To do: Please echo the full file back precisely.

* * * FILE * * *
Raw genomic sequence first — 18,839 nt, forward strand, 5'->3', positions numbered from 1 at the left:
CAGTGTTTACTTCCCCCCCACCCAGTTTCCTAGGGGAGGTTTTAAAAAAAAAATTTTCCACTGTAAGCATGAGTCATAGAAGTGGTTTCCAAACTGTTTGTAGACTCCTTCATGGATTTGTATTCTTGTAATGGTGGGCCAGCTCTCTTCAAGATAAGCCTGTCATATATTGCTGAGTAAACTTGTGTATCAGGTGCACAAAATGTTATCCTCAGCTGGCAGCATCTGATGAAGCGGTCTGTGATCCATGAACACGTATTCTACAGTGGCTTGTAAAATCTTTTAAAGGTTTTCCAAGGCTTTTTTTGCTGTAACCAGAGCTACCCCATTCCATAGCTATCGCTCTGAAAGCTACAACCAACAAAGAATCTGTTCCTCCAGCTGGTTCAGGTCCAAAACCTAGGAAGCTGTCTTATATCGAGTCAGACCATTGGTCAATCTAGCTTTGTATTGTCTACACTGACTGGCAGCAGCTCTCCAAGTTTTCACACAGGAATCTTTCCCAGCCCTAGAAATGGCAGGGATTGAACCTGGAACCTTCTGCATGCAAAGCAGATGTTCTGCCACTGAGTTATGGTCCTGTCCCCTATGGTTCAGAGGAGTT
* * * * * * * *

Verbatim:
Raw genomic sequence first — 18,839 nt, forward strand, 5'->3', positions numbered from 1 at the left:
CAGTGTTTACTTCCCCCCCACCCAGTTTCCTAGGGGAGGTTTTAAAAAAAAAATTTTCCACTGTAAGCATGAGTCATAGAAGTGGTTTCCAAACTGTTTGTAGACTCCTTCATGGATTTGTATTCTTGTAATGGTGGGCCAGCTCTCTTCAAGATAAGCCTGTCATATATTGCTGAGTAAACTTGTGTATCAGGTGCACAAAATGTTATCCTCAGCTGGCAGCATCTGATGAAGCGGTCTGTGATCCATGAACACGTATTCTACAGTGGCTTGTAAAATCTTTTAAAGGTTTTCCAAGGCTTTTTTTGCTGTAACCAGAGCTACCCCATTCCATAGCTATCGCTCTGAAAGCTACAACCAACAAAGAATCTGTTCCTCCAGCTGGTTCAGGTCCAAAACCTAGGAAGCTGTCTTATATCGAGTCAGACCATTGGTCAATCTAGCTTTGTATTGTCTACACTGACTGGCAGCAGCTCTCCAAGTTTTCACACAGGAATCTTTCCCAGCCCTAGAAATGGCAGGGATTGAACCTGGAACCTTCTGCATGCAAAGCAGATGTTCTGCCACTGAGTTATGGTCCTGTCCCCTATGGTTCAGAGGAGTT